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Research conducted to date shows clearly that most North Americans drink wines either too cold or too warm, both of which reduces maximum enjoyment.  People seem obsessed to consume foods and beverages either ice cold or hellishly hot.

This is truer for wine than any other consumable. Proper wine service requires that bottles be opened as required, decanted if necessary, and served at appropriate temperatures. There is no need to get alarmed and rush out the door to buy a wine thermometer. Most palates are sensitive enough to detect significant temperature variations from the norm after a while. A little training helps, but is not an absolute must.

     Wine service temperature changes profoundly the aromatics of the wine and the taste. Different categories of wines must be served at varying temperatures for maximum enjoyment. The higher the temperature, the more easily the volatile flavour components evaporate from the surface of the wine. Therefore, to maximize the impact of the aroma or bouquet of a wine, it is sensible to serve a young red wine at 16 – 18 C. At 20 C, alcohol starts to volatilize, thus overwhelming the delicate fruit and/or bouquet.

     Room temperature in Europe is generally 16 - 18 C, and when the back label of a European red wine calls for room temperature this is the temperature meant. In most North American homes room temperature during the winter months well exceeds 20 C, and during summer, if air conditioned, room temperature is below 18C.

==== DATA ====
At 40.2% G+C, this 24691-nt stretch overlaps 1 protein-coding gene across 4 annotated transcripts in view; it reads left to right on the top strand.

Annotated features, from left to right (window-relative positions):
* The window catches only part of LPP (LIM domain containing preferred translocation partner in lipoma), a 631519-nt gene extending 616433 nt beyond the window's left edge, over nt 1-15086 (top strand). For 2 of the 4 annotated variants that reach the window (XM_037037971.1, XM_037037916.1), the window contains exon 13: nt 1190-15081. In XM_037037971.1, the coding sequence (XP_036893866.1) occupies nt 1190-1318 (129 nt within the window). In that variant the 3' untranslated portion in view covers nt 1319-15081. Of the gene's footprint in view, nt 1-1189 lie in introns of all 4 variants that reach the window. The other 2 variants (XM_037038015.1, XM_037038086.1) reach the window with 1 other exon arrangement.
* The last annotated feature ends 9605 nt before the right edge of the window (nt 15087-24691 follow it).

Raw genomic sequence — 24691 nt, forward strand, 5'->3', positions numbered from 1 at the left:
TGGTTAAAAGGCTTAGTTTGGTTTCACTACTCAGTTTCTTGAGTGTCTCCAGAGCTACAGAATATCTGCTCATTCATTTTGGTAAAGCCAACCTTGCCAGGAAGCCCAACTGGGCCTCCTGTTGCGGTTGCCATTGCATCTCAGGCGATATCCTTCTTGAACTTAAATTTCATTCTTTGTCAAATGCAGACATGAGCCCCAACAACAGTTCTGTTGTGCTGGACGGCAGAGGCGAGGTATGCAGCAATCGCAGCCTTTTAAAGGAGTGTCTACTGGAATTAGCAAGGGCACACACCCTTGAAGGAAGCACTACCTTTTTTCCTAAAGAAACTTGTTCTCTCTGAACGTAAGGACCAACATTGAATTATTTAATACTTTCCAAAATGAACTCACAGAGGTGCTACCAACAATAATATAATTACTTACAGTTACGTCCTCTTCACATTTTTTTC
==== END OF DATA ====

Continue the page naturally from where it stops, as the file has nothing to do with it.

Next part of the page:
At lower temperatures fewer volatile taste components (flavones) evaporate, thus dry or sweet white wines should be served cool, but never ice cold.

     For fine dry white wines 10 – 12 C is recommended, and for sweet wines you can go as low as 7 – 8C. The sweeter the wine, the cooler it should be served, but never 0 C. If ever you want to serve a very poorly made wine, then ice it! This way no one will be able to smell or taste how bad it is! This is how two well-known soft drink companies used to get the attention of unsuspecting consumers! One glass contained, a lot of crushed ice, the other fewer!

In many restaurants, so-called house wines served by the glass are always extremely cold! Now you know why!

     Dry sparkling wines should be served at 6 – 8C and sweet at 5 – 6C, to appreciate their aromatic components and effervescence at their best.

     A Beaujolais nouveau, which should be available around November 20 annually, requires cool temperatures, i.e. 13 – 14C. Other “ nouveau style “ red wines produced using the technique called “ carbonic maceration “, should also be served cool.

     Wine warms up in the glass. Serve it slightly cooler than the required temperature. It is easier to warm up than cool.

     Incidentally, if a wine is too cold or too warm, never subject it to violent temperature changes like plunging the bottle into hot water or placing it in the freezer. The best method for cool a wine is in a wine bucket ¾ filled with ice cubes and water. Add a few tablespoons of salt to make brine. Place the bottle in the bucket and turn it a few times. Within 15-20 minutes, the temperature will have reached 8 – 10 C, pending the size of the bottle and its thickness.

     For red wines, remove the bottle from the cellar (usually 10 – 11 C) and carry it to the dining room 30 minutes before you intend to serve it. If the wine is still too cold, it will warm up quickly once poured, or you can gently warm it in your palms.

     For vintage port wines 18C is an excellent temperature, and for dry vermouths, 6 – 8 C is recommended.

     You can test how temperature changes both taste and smell by conducting a few simple exercises during informal gatherings. Use two bottles of the same wine at temperatures with 10 C difference and ask people to taste both, one after the other blind! You will be surprised at the result.

Article contributed by Hrayr Berberoglu, a Professor Emeritus of Hospitality and Tourism Management specializing in Food and Beverage. Books by H. Berberoglu



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